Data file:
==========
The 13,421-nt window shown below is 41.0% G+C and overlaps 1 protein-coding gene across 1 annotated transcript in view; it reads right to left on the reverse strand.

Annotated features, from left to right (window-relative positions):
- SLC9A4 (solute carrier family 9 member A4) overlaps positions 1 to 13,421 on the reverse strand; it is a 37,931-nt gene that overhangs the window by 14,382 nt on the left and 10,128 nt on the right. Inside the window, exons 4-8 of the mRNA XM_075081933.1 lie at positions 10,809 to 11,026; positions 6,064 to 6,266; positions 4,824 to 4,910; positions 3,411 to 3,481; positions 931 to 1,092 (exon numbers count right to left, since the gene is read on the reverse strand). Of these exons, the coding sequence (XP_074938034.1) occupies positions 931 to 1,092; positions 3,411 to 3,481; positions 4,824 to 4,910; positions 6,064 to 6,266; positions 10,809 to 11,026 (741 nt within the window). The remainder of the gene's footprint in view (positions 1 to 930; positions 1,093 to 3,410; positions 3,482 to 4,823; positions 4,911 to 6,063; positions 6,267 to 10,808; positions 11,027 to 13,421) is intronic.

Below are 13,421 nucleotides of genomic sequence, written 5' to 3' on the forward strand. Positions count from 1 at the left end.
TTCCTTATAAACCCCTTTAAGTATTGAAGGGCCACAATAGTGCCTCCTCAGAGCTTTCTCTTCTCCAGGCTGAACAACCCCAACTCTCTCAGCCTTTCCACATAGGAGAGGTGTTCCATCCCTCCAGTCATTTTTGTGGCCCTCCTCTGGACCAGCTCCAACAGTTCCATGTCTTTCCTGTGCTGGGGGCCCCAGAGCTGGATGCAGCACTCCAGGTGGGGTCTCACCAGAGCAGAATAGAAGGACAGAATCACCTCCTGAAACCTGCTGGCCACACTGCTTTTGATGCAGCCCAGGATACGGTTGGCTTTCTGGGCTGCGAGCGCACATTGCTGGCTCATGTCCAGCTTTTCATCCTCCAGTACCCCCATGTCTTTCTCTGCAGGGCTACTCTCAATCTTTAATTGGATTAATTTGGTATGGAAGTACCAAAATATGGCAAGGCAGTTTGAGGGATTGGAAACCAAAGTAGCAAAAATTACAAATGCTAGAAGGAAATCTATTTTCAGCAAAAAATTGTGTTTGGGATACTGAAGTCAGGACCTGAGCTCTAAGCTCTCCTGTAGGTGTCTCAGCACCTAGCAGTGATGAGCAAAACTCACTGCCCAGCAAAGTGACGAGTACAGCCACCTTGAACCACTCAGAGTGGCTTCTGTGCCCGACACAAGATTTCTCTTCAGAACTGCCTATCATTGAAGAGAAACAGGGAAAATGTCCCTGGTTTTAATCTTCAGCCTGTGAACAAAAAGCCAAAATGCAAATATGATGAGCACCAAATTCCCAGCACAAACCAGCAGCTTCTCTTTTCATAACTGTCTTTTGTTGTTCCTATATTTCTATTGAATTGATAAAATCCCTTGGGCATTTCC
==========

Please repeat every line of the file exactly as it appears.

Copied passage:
The 13,421-nt window shown below is 41.0% G+C and overlaps 1 protein-coding gene across 1 annotated transcript in view; it reads right to left on the reverse strand.

Annotated features, from left to right (window-relative positions):
- SLC9A4 (solute carrier family 9 member A4) overlaps positions 1 to 13,421 on the reverse strand; it is a 37,931-nt gene that overhangs the window by 14,382 nt on the left and 10,128 nt on the right. Inside the window, exons 4-8 of the mRNA XM_075081933.1 lie at positions 10,809 to 11,026; positions 6,064 to 6,266; positions 4,824 to 4,910; positions 3,411 to 3,481; positions 931 to 1,092 (exon numbers count right to left, since the gene is read on the reverse strand). Of these exons, the coding sequence (XP_074938034.1) occupies positions 931 to 1,092; positions 3,411 to 3,481; positions 4,824 to 4,910; positions 6,064 to 6,266; positions 10,809 to 11,026 (741 nt within the window). The remainder of the gene's footprint in view (positions 1 to 930; positions 1,093 to 3,410; positions 3,482 to 4,823; positions 4,911 to 6,063; positions 6,267 to 10,808; positions 11,027 to 13,421) is intronic.

Below are 13,421 nucleotides of genomic sequence, written 5' to 3' on the forward strand. Positions count from 1 at the left end.
TTCCTTATAAACCCCTTTAAGTATTGAAGGGCCACAATAGTGCCTCCTCAGAGCTTTCTCTTCTCCAGGCTGAACAACCCCAACTCTCTCAGCCTTTCCACATAGGAGAGGTGTTCCATCCCTCCAGTCATTTTTGTGGCCCTCCTCTGGACCAGCTCCAACAGTTCCATGTCTTTCCTGTGCTGGGGGCCCCAGAGCTGGATGCAGCACTCCAGGTGGGGTCTCACCAGAGCAGAATAGAAGGACAGAATCACCTCCTGAAACCTGCTGGCCACACTGCTTTTGATGCAGCCCAGGATACGGTTGGCTTTCTGGGCTGCGAGCGCACATTGCTGGCTCATGTCCAGCTTTTCATCCTCCAGTACCCCCATGTCTTTCTCTGCAGGGCTACTCTCAATCTTTAATTGGATTAATTTGGTATGGAAGTACCAAAATATGGCAAGGCAGTTTGAGGGATTGGAAACCAAAGTAGCAAAAATTACAAATGCTAGAAGGAAATCTATTTTCAGCAAAAAATTGTGTTTGGGATACTGAAGTCAGGACCTGAGCTCTAAGCTCTCCTGTAGGTGTCTCAGCACCTAGCAGTGATGAGCAAAACTCACTGCCCAGCAAAGTGACGAGTACAGCCACCTTGAACCACTCAGAGTGGCTTCTGTGCCCGACACAAGATTTCTCTTCAGAACTGCCTATCATTGAAGAGAAACAGGGAAAATGTCCCTGGTTTTAATCTTCAGCCTGTGAACAAAAAGCCAAAATGCAAATATGATGAGCACCAAATTCCCAGCACAAACCAGCAGCTTCTCTTTTCATAACTGTCTTTTGTTGTTCCTATATTTCTATTGAATTGATAAAATCCCTTGGGCATTTCC